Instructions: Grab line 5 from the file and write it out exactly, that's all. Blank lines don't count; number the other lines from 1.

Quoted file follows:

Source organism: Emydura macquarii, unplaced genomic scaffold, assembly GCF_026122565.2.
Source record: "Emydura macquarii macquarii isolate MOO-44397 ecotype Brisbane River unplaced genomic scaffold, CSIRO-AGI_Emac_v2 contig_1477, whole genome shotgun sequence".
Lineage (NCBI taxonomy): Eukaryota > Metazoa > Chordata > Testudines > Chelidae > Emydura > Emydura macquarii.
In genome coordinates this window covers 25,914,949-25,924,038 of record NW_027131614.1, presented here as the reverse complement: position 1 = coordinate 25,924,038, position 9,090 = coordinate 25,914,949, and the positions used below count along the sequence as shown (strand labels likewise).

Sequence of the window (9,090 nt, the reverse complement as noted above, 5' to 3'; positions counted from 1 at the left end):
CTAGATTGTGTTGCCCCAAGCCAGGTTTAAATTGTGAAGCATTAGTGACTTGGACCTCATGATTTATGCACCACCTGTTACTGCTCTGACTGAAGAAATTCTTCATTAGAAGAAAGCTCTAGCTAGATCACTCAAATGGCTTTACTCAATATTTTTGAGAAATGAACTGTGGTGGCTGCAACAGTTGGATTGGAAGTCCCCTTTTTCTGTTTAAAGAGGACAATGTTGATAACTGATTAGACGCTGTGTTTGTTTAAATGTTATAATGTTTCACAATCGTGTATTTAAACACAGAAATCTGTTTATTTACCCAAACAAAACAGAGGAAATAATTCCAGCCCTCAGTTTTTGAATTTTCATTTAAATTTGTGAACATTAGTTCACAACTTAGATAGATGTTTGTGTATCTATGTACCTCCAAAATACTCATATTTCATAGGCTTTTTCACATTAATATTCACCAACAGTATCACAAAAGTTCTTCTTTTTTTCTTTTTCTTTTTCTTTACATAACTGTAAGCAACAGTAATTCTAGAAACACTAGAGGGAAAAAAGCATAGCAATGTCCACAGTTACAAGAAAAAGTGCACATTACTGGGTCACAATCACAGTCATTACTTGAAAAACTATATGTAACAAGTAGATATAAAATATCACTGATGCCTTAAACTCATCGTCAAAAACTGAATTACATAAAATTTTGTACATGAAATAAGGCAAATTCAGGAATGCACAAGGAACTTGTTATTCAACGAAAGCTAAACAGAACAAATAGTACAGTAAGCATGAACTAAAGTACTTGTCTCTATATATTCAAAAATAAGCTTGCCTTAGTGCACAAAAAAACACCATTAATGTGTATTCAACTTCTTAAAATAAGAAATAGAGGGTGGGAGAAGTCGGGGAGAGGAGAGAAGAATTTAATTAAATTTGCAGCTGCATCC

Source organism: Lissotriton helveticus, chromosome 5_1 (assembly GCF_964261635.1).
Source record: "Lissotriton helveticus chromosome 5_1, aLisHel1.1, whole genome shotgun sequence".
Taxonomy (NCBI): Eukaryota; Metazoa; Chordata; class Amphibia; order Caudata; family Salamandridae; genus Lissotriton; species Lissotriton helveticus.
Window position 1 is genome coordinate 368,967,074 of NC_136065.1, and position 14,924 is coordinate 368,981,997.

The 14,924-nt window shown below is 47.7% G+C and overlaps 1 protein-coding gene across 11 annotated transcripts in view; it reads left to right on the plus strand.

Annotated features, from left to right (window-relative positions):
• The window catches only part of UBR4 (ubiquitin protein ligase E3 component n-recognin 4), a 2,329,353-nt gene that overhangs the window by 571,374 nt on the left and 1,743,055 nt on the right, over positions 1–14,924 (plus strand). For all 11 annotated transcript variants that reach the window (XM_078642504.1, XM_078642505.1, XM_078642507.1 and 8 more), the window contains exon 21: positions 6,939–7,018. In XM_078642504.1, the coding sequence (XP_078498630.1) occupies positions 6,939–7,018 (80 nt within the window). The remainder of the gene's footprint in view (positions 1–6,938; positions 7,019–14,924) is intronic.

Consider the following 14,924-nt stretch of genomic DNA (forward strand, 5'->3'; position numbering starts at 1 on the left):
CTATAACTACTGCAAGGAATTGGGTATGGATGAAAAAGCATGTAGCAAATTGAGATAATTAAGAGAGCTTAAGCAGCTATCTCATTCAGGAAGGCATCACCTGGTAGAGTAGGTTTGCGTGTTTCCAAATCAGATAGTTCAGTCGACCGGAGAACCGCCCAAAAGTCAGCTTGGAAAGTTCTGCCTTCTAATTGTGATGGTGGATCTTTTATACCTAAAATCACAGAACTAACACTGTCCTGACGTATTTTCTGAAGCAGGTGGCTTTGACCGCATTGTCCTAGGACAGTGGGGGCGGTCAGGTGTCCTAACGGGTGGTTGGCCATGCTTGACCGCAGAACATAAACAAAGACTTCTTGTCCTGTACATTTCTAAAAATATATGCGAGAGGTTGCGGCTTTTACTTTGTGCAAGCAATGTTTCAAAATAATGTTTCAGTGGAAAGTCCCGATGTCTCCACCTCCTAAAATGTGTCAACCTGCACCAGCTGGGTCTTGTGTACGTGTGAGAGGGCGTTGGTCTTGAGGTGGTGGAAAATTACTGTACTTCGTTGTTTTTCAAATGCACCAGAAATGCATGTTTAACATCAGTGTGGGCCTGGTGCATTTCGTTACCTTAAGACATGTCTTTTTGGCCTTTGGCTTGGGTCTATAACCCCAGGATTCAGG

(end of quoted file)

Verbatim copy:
Sequence of the window (9,090 nt, the reverse complement as noted above, 5' to 3'; positions counted from 1 at the left end):